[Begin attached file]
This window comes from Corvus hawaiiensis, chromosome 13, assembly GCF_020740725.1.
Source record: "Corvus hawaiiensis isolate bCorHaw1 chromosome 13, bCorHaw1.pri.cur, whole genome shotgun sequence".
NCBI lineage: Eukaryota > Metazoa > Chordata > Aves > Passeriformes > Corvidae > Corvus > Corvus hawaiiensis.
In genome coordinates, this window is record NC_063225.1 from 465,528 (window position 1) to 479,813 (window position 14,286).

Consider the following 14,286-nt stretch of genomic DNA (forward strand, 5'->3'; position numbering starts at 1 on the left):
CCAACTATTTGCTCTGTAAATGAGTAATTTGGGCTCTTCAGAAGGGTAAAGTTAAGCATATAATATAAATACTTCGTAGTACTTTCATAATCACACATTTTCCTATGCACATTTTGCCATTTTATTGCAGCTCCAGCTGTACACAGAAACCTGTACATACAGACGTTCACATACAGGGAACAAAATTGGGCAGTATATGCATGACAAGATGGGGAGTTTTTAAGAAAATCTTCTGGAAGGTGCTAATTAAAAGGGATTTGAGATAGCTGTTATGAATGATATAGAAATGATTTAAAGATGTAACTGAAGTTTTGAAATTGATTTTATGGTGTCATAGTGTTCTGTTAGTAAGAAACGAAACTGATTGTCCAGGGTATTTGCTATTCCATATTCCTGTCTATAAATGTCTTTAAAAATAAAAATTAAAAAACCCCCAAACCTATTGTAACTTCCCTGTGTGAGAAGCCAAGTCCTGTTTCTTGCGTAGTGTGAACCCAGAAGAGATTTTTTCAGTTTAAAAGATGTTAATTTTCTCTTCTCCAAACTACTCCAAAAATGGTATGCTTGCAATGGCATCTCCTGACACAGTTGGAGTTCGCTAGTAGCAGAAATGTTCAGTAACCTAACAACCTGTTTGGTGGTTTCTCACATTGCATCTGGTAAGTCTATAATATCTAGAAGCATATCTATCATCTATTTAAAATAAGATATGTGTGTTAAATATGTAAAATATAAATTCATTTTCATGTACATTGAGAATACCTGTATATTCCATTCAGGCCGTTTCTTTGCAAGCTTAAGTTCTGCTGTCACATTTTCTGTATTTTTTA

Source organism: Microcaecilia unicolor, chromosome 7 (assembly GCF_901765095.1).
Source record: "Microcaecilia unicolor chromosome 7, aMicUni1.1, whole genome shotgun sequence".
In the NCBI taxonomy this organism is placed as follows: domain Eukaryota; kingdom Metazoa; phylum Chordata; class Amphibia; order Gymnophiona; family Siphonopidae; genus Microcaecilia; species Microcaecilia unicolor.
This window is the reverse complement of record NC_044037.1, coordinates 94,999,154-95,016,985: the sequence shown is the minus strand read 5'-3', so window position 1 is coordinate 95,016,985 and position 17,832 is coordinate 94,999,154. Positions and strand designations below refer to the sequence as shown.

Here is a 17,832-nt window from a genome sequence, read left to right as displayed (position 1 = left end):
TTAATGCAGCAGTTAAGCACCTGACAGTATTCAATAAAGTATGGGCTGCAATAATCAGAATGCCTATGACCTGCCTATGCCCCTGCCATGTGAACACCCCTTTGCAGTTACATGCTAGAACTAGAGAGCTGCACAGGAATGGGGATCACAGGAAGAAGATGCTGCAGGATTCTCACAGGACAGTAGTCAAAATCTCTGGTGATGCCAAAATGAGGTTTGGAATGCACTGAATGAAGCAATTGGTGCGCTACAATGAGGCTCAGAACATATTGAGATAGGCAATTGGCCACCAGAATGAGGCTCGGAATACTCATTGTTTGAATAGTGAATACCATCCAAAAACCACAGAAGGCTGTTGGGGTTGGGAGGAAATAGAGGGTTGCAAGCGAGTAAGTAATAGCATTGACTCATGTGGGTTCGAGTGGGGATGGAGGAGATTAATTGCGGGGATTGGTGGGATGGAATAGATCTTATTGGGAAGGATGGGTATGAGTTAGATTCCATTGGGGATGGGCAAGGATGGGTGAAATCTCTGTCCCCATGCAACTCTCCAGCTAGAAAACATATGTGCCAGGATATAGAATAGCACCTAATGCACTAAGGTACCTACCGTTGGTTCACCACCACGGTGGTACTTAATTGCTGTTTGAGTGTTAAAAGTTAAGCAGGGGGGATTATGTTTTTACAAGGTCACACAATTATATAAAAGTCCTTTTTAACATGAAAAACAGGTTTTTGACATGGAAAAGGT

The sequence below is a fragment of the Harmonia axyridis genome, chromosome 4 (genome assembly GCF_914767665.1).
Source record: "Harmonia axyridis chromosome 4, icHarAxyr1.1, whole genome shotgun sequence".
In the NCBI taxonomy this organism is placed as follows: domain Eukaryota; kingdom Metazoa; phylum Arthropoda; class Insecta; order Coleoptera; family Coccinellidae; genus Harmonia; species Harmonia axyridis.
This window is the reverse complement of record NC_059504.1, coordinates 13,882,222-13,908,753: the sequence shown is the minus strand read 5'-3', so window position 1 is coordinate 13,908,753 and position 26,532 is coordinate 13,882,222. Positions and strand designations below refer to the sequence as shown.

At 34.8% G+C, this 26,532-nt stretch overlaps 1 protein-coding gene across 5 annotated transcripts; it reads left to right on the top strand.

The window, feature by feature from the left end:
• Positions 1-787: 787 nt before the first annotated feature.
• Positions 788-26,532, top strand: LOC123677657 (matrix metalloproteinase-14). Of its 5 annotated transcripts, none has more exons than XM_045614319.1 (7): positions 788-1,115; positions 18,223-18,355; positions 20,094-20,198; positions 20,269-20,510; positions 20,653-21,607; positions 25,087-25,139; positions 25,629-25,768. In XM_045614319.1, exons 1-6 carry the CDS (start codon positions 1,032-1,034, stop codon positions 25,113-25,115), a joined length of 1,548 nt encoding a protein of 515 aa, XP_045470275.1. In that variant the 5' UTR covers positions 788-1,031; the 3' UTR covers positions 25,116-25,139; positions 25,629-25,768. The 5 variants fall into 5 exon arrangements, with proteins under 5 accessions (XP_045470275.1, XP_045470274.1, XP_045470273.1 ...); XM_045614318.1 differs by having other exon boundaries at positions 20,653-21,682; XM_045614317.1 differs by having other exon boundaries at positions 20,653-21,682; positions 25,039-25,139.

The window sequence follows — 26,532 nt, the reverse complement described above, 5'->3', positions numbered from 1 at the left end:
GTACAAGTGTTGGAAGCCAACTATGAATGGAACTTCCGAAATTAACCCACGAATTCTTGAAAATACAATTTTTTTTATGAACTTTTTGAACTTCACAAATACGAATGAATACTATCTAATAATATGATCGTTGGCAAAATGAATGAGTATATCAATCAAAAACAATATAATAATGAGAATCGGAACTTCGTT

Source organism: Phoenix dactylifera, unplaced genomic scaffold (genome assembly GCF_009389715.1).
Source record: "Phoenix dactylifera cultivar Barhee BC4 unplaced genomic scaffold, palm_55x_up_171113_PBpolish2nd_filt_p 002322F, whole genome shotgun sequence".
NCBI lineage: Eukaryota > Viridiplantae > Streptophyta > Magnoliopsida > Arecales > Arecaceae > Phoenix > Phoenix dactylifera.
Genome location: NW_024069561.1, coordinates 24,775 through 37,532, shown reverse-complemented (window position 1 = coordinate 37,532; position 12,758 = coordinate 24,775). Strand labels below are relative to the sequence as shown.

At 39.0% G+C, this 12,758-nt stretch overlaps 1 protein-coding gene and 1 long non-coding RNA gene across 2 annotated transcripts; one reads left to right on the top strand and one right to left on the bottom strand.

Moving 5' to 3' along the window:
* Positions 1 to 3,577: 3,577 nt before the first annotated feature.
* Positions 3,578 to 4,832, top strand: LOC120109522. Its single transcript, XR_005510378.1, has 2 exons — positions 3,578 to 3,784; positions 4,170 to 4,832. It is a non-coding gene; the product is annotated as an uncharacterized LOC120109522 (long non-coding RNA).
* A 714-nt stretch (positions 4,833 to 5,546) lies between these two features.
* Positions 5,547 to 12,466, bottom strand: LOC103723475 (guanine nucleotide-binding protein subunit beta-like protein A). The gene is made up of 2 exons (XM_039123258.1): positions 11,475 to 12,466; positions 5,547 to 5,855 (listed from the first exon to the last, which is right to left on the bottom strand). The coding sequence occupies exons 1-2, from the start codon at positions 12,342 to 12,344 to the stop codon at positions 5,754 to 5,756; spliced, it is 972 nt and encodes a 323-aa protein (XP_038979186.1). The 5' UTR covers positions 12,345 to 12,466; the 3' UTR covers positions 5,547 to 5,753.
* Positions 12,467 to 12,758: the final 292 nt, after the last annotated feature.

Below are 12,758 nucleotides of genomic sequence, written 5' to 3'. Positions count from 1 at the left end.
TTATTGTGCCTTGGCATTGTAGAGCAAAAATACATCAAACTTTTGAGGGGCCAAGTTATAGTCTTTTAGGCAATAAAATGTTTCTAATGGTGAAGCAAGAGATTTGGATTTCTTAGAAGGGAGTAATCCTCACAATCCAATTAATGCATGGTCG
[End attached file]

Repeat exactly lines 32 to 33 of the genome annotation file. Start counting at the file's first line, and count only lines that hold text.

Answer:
* Positions 5,547 to 12,466, bottom strand: LOC103723475 (guanine nucleotide-binding protein subunit beta-like protein A). The gene is made up of 2 exons (XM_039123258.1): positions 11,475 to 12,466; positions 5,547 to 5,855 (listed from the first exon to the last, which is right to left on the bottom strand). The coding sequence occupies exons 1-2, from the start codon at positions 12,342 to 12,344 to the stop codon at positions 5,754 to 5,756; spliced, it is 972 nt and encodes a 323-aa protein (XP_038979186.1). The 5' UTR covers positions 12,345 to 12,466; the 3' UTR covers positions 5,547 to 5,753.
* Positions 12,467 to 12,758: the final 292 nt, after the last annotated feature.